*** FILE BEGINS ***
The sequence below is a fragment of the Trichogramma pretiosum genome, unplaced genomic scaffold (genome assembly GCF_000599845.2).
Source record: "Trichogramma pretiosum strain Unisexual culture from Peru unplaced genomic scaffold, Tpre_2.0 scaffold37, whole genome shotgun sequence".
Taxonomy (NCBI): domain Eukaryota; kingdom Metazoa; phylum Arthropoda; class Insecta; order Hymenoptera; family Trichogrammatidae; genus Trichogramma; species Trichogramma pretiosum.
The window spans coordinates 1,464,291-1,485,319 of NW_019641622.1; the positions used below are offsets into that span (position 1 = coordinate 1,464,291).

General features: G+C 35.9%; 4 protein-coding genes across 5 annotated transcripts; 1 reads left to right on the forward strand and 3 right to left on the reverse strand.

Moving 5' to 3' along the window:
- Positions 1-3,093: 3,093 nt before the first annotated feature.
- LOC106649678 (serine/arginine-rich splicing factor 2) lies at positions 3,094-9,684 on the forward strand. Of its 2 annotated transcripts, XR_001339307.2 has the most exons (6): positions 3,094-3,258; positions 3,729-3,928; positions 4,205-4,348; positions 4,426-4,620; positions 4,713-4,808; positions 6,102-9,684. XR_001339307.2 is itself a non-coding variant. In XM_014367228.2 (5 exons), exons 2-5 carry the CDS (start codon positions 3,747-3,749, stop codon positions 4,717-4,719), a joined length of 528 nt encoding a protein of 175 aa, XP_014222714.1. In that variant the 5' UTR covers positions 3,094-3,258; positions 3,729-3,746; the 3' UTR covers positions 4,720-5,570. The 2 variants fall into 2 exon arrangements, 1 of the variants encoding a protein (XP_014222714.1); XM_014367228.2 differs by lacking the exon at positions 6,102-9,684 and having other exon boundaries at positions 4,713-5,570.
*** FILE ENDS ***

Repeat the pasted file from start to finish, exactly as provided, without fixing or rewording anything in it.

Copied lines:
The sequence below is a fragment of the Trichogramma pretiosum genome, unplaced genomic scaffold (genome assembly GCF_000599845.2).
Source record: "Trichogramma pretiosum strain Unisexual culture from Peru unplaced genomic scaffold, Tpre_2.0 scaffold37, whole genome shotgun sequence".
Taxonomy (NCBI): domain Eukaryota; kingdom Metazoa; phylum Arthropoda; class Insecta; order Hymenoptera; family Trichogrammatidae; genus Trichogramma; species Trichogramma pretiosum.
The window spans coordinates 1,464,291-1,485,319 of NW_019641622.1; the positions used below are offsets into that span (position 1 = coordinate 1,464,291).

General features: G+C 35.9%; 4 protein-coding genes across 5 annotated transcripts; 1 reads left to right on the forward strand and 3 right to left on the reverse strand.

Moving 5' to 3' along the window:
- Positions 1-3,093: 3,093 nt before the first annotated feature.
- LOC106649678 (serine/arginine-rich splicing factor 2) lies at positions 3,094-9,684 on the forward strand. Of its 2 annotated transcripts, XR_001339307.2 has the most exons (6): positions 3,094-3,258; positions 3,729-3,928; positions 4,205-4,348; positions 4,426-4,620; positions 4,713-4,808; positions 6,102-9,684. XR_001339307.2 is itself a non-coding variant. In XM_014367228.2 (5 exons), exons 2-5 carry the CDS (start codon positions 3,747-3,749, stop codon positions 4,717-4,719), a joined length of 528 nt encoding a protein of 175 aa, XP_014222714.1. In that variant the 5' UTR covers positions 3,094-3,258; positions 3,729-3,746; the 3' UTR covers positions 4,720-5,570. The 2 variants fall into 2 exon arrangements, 1 of the variants encoding a protein (XP_014222714.1); XM_014367228.2 differs by lacking the exon at positions 6,102-9,684 and having other exon boundaries at positions 4,713-5,570.